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Here’s a way to write join clauses so they are more compact, more readable, and less confusing.

Standard SQL:2003 defines a USING clause that can serve the same function as the ON clause in the familiar JOIN syntax. For example, the following join

select a.col1, b.col2
from a
   inner join b on a.col3 = b.col3

May be written as follows:

select a.col1, b.col2
from a
   inner join b using(col3)

That may not look like much of an improvement, but it is a big help in larger joins where many tables have columns with the same names. In these cases, not only is it tedious to write out every pair of columns that must match in the join, you often have to refer to the tables with aliases too. And it’s tough to read such a join and understand it, or debug it. For example, what’s wrong with this join?

select tbl1.col1, tbl2.col2, tbl3.col2, tbl4.col1
from apples as tbl1
   inner join oranges as tbl2 on tbl1.col3 = tbl2.col3
   inner join grapes as tbl3 on tbl3.col3 = tbl2.col3
   inner join peaches as tbl4 on tbl3.col3 = tbl2.col3

The statement is valid and will execute, but it won’t give the results you probably wanted (tbl4′s join clause doesn’t refer to any columns from tbl4). The bug is even harder to find if the statement isn’t neatly indented and consistently organized. That statement is better written with USING clauses:

select tbl1.col1, tbl2.col2, tbl3.col2, tbl4.col1
from apples as tbl1
   inner join oranges as tbl2 using(col3)
   inner join grapes as tbl3 using(col3)
   inner join peaches as tbl4 using(col3)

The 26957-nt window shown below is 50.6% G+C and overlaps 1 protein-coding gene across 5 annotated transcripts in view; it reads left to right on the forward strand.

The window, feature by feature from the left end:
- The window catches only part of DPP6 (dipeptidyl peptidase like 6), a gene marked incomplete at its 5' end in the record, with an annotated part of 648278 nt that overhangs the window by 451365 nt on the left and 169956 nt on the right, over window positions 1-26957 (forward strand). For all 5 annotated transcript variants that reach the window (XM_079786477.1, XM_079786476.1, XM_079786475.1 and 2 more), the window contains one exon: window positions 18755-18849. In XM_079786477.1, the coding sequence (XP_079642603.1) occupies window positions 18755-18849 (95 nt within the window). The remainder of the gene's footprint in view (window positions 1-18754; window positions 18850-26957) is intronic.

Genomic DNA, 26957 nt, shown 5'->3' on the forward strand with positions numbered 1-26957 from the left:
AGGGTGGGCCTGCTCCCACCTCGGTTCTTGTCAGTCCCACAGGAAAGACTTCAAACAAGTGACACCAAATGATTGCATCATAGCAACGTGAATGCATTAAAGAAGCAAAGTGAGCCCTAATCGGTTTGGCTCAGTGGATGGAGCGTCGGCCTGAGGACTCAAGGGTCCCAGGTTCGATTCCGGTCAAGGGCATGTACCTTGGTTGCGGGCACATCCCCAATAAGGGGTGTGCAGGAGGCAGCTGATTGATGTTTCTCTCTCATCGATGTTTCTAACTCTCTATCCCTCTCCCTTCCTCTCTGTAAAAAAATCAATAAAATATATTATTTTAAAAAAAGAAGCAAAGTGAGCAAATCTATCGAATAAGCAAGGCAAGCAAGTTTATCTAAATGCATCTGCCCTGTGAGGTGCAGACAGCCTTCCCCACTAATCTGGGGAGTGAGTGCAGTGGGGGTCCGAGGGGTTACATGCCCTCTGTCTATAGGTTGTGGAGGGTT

USING matches the specified columns from each table, eliminating the need to write them out twice explicitly with aliases. In MySQL 5, you can see how the statement gets rewritten by the optimizer with EXPLAIN EXTENDED followed by SHOW WARNINGS. The result shows that it gets rewritten as an old-style join with the column-matching done in the WHERE clause.

USING isn’t a drop-in replacement for the ON clause in normal join syntax. There are some differences, especially on different platforms (and in MySQL’s case, even differences between versions of the product — see MySQL JOIN Syntax). This probably makes relational purists hot under the collar. Of course, everything about SQL makes relational purists mad, because SQL isn’t relational, and database products are even less relational than the SQL standard… oh well.

In my opinion, use it if it makes your life easier. Programming is hard — use whatever your tools give you to ease the burden.

One more note: there’s also a NATURAL JOIN syntax that automatically discovers columns with the same names in both tables and matches them in the join. I don’t use this in programs, because if someone adds more columns to one of the tables involved in such a join, the join criteria will silently change. I think join criteria should always be explicit, for the same reason I avoid blind inserts. However, this syntax can be convenient for writing one-off queries at the command line.

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